Organisation and operation of the European Central Bank
Article 108 of the Treaty establishing the European Community (EC) and Article 7 of the Statute establish the principle of independence of the European System of Central Banks (ESCB). Neither the European Central Bank (ECB), nor a national central bank (NCB), nor any member of their decision-making bodies may seek or take instructions from Community institutions or bodies, governments of the Member States or any other body. The institutional independence of the ECB is strengthened by its financial independence: the ECB has its own budget.
The ESCB is governed by the decision-making bodies of the ECB, these being the Governing Council and the Executive Board. Given that certain Member States have a derogation, the Statute provides, in the transitional arrangements set out in Chapter IX, for the establishment of a General Council of the ECB as the third decision-making body.
The ECB Rules of Procedure include provisions relating to the meetings of the Governing Council and of the Executive Board and to relations between those two bodies and the General Council, together with procedural provisions. They also provide for the establishment of committees.
Moreover, the ECB Rules of Procedure provide that the Executive Board may decide on the organisation of its meetings and that it may adopt supplementary rules within its field of competence. The Executive Board has its own Rules of Procedure.
The General Council adopted its Rules of Procedure pursuant to Article 46 of the Statute
As the supreme decision-making body, the Governing Council has responsibility for adopting guidelines and taking the decisions required to ensure the performance of the tasks entrusted to the ESCB. It formulates the monetary policies of the Community and establishes the necessary guidelines for their implementation.
In particular, as defined by the Statute, the responsibilities of the Governing Council are to:
— take decisions concerning monetary objectives, including intermediate objectives, and decisions concerning key interest rates and the supply of reserves in the ESBC;
— act in an advisory capacity, with particular regard to Community acts and national draft legislative provisions in its fields of competence;
— adopt decisions in the field of international cooperation;
— authorise the issue of banknotes within the Community;
— take the necessary steps to ensure compliance with ECB guidelines and instructions by the NCBs, and request that they provide it with all necessary information;
— set the minimum reserves that the credit institutions in the Member States must incorporate into the ECB and the NCBs, and define their methods of calculation;
— decide on recourse to other operational methods of monetary control;
— adopt regulations to ensure efficient and sound clearing and payment systems;
— adopt the necessary rules for standardising the accounting and reporting of operations undertaken by the NCBs;
— set the amount of ECB capital to be held by the NCBs and the form in which the capital is paid;
— take decisions relating to the transfer of foreign reserve assets by the NCBs to the ECB; with regard to foreign reserve assets which remain with NCBs after transfers, issue guidelines to facilitate transactions involving these assets for the NCBs, particularly those transactions relating to the fulfilment of their obligations towards international organisations;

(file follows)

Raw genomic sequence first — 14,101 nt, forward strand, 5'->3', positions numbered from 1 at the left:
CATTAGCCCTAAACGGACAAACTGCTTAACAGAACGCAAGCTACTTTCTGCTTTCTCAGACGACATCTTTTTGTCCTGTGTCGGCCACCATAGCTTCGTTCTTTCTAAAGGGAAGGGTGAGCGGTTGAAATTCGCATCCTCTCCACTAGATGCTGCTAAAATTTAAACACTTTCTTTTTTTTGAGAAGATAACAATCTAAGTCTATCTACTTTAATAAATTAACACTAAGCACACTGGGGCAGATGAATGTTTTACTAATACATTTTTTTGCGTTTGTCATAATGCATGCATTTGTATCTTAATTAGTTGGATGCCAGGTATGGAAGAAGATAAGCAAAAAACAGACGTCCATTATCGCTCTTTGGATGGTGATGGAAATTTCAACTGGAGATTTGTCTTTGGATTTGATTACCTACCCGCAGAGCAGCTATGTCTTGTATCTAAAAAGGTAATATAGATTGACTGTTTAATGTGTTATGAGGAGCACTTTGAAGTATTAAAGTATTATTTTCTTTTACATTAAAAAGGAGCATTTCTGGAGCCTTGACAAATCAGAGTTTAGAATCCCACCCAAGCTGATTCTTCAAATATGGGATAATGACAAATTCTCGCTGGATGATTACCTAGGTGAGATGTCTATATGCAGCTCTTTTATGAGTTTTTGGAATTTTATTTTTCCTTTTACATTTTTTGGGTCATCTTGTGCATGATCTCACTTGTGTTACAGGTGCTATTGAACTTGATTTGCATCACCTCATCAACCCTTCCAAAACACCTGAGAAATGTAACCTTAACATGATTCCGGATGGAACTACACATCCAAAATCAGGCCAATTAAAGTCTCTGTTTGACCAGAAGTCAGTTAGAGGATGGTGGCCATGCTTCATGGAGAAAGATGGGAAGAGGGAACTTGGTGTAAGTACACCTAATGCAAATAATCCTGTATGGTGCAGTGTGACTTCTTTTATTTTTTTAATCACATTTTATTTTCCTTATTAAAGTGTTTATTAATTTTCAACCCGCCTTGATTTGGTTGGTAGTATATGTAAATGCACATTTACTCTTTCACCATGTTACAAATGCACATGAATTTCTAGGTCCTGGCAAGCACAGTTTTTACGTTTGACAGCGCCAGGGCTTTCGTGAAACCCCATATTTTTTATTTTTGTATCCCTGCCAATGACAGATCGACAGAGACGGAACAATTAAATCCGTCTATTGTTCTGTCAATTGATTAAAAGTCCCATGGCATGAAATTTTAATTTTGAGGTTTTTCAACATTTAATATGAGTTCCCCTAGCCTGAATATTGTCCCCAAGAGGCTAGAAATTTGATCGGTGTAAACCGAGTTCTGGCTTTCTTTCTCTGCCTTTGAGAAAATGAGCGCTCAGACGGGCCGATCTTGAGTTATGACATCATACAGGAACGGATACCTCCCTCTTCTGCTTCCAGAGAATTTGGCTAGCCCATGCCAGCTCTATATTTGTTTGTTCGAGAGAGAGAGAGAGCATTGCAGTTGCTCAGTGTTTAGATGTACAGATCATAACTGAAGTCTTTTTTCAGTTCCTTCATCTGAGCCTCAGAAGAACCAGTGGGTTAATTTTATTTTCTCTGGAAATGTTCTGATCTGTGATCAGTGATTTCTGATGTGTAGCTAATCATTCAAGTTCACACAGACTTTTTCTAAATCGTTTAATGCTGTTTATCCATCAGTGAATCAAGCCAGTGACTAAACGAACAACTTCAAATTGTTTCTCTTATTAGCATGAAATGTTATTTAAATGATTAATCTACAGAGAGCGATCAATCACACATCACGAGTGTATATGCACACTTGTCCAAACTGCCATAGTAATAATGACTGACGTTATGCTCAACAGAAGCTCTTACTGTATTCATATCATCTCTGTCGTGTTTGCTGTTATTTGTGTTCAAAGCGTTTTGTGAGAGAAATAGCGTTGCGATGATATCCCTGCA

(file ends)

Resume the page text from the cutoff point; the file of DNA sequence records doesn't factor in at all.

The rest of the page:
— bring proceedings before the Court of Justice of the European Communities;
— adopt Rules of Procedure which determine the internal organisation of the ECB and of its decision-making bodies;
— adopt the annual report on the activities of the ESCB and on the monetary policy of both the previous and the current year.
Pursuant to Article 15 of the ECB’s Rules of Procedure, the Governing Council adopts the ECB budget.
The Governing Council meets at least 10 times per year. In principle, only the members of the Governing Council, the President of the Council of the European Union and a Member of the Commission of the European Communities may attend these meetings.
As regards voting, each member of the Governing Council has a vote, save in respect of certain decisions set out in the Statute. In order to maintain the rapidity and efficiency of decision-making in the Governing Council, Article 10 of the Statute provides that, as from the moment that the euro zone has more than 15 members, the members of the Executive Board will have permanent voting rights, while the number of NCB governors with voting rights will be limited to 15. The governors will exercise this right on the basis of a rotation system. They will be allocated to different groups according to the frequency with which they may vote. This allocation will take into account the relative size of the economy of each country in the euro zone. Unless otherwise provided, decisions are taken by simple majority of members with a voting right. The quorum is set at two thirds of the members with this right.
The Executive Board is the body responsible for the implementation of monetary policy in accordance with the guidelines and decisions adopted by the Governing Council. In this capacity, it issues the necessary instructions to the national central banks. Furthermore, certain powers may be delegated to the Executive Board by decision of the Governing Council.
The Executive Board is the body responsible for the day-to-day management of the ECB. Accordingly, the ECB’s Rules of Procedure lay down that all the Bank’s departments are under the authority of the Executive Board.